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I think I understand dhcp and leasing and everything but I wanted some clarification on configuring it. Here is an example dhcpd.conf file I found w/ some questions in red... ...
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  1. #1
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    Can someone explain dhcpd.conf or point me to a good website?


    I think I understand dhcp and leasing and everything but I wanted some clarification on configuring it. Here is an example dhcpd.conf file I found w/ some questions in red...

    Code:
    # dhcpd.conf
    #
    # Sample configuration file for ISC dhcpd
    #
    
    # option definitions common to all supported networks...
    option domain-name "example.org";
    
    option domain-name-servers ns1.example.org, ns2.example.org;
    default-lease-time 600;
    max-lease-time 7200;
    
    option subnet-mask 255.255.255.0;
    
    allow booting;
    allow bootp;
    
    
    Not sure what this does. Can someone explain? 
    
    
    subnet 10.0.0.0 netmask 255.255.255.0 {
    option subnet-mask 255.255.255.0;
    option broadcast-address 10.0.0.255;
    
    
    default-lease-time 6000;
    max-lease-time 6000;
    
    
    Are hosts the clients that try to connect to the server? So in this case, ibmx3655 has a mac address of 00:14:5E:5A:31:57, and if it tries to connect to the server, it will obtain a static IP of 10.0.0.200? And you can basically put any settings in here that will apply to only this host when it connects?
    
    
    # this is the section for the x86
    host ibmx3655  {     
    hardware ethernet 00:14:5E:5A:31:57;
    fixed-address 10.0.0.200;
    option dhcp-parameter-request-list 1,6,15,60,43; 
    option subnet-mask 255.255.255.0;
    option domain-name-servers 10.0.0.20;
    option domain-name "site";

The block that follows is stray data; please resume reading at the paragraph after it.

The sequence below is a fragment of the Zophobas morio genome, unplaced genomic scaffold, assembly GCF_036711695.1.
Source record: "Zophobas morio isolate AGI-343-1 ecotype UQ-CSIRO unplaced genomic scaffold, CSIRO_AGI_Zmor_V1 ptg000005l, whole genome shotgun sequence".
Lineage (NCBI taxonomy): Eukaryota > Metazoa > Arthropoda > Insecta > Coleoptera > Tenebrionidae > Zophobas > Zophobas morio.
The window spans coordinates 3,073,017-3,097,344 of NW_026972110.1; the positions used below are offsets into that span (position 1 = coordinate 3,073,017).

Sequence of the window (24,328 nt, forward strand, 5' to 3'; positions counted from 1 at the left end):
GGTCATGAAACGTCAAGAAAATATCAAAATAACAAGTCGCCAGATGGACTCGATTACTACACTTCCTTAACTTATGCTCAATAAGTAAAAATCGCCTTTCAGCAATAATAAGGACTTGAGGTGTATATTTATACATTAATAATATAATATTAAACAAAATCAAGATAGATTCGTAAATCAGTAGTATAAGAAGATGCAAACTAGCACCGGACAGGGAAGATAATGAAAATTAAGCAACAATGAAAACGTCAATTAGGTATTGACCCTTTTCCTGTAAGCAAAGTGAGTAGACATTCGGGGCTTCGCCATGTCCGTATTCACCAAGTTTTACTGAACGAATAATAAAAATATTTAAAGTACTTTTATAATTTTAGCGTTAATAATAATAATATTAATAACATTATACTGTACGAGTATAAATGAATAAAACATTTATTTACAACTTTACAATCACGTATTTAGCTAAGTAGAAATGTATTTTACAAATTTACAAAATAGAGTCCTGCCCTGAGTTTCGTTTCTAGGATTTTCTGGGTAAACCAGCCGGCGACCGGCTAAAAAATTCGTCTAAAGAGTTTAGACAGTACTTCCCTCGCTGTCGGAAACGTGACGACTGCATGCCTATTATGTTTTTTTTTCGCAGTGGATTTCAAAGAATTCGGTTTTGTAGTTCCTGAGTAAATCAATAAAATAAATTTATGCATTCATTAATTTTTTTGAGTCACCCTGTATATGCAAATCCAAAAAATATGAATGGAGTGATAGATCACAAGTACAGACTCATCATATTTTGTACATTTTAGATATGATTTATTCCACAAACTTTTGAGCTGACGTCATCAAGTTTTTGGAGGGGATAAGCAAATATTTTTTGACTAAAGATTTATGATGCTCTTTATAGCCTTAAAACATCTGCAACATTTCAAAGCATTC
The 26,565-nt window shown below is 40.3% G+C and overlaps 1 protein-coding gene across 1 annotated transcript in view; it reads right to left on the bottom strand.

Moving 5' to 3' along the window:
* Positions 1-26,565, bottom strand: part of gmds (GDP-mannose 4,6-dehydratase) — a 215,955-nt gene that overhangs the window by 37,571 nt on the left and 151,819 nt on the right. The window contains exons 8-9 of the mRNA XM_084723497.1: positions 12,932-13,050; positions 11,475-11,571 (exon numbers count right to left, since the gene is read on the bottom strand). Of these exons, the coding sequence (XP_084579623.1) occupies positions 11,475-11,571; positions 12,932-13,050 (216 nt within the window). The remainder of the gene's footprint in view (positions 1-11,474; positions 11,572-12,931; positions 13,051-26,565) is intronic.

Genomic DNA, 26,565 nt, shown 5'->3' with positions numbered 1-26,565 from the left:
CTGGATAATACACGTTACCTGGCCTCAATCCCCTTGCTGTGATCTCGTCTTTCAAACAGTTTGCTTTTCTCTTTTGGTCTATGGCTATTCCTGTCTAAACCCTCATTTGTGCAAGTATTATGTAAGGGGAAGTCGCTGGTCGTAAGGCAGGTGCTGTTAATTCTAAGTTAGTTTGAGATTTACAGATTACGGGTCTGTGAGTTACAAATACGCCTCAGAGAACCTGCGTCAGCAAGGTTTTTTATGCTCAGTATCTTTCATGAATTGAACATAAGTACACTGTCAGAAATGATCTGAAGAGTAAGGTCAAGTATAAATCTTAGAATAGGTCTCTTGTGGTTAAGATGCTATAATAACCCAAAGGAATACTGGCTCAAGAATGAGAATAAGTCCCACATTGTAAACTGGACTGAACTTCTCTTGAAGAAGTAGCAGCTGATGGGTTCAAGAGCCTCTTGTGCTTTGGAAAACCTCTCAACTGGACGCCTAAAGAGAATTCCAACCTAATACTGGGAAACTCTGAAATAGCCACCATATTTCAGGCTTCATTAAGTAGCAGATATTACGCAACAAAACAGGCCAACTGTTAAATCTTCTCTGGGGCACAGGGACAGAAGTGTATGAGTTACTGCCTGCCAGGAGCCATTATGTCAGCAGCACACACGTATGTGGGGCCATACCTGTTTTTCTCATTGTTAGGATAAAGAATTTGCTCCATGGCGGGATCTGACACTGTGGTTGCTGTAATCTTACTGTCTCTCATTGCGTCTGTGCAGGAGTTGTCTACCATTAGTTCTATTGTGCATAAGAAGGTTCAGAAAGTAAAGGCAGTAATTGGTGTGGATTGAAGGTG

option vendor-class-identifier "PXEClient";
      vendor-option-space PXE;
        option PXE.discovery-control 7;
        option PXE.boot-server 15 1 10.0.0.20;
        option PXE.boot-menu 15  15 "Tpm for OSd 7.1";
        option PXE.menu-prompt 0 "Tpm for Osd";
    }
    
    # this is the section for the x86
    host x41  { 
    hardware ethernet 00:0a:e4:2f:66:38;
    fixed-address 10.0.0.201;
    option subnet-mask 255.255.255.0;
    option domain-name-servers 10.0.0.20;
    option domain-name "site";
      option vendor-class-identifier "PXEClient";
      vendor-option-space PXE;
        option PXE.discovery-control 7;
        option PXE.boot-server 15 1 10.0.0.20;
        option PXE.boot-menu 15  15 "Tpm for OSd 7.1";
        option PXE.menu-prompt 0 "Tpm for Osd";
    }

  2. #2
    Administrator jayd512's Avatar
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    Quote Originally Posted by etranman1 View Post
    Not sure what this does. Can someone explain?


    subnet 10.0.0.0 netmask 255.255.255.0 {
    option subnet-mask 255.255.255.0;
    option broadcast-address 10.0.0.255;
    The subnet is used to divide a large network into smaller networks. This is useful for several reasons, all of which would depend heavily on specific needs and resources. But a quick example...

    You have 512 computers connected to a server. You can split that into 2 smaller subnetworks of 256, and then split one of those again to make 2 more subnets of 128... now you have 3 subnets (256 computers, 128 and 128 ). You can scale down all the way to 2 computers on a subnet.
    These could be assigned to various groups in a corporation, such as accounting or production machines.
    A layout like that can simplify the deployment of new software, or troubleshooting network connectivity.

    The netmask (subnet mask) can help determine how many computers is on said subnetwork.

    The broadcast address is a logical address where all computers that are connected can receive datagrams that are sent across the network.
    Jay

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  3. #3
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    that makes sense...Where do the numbers come from/mean? 10.0.0.0, 255.255.255.0, etc.

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  5. #4
    Administrator jayd512's Avatar
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    This wikipedia page should help with that a little better than I can...
    But the short answer is that your IPv4 address an 8-bit binary number.
    Jay

    New users, read this first.
    New Member FAQ
    Registered Linux User #463940
    I do not respond to private messages asking for Linux help. Please keep it on the public boards.

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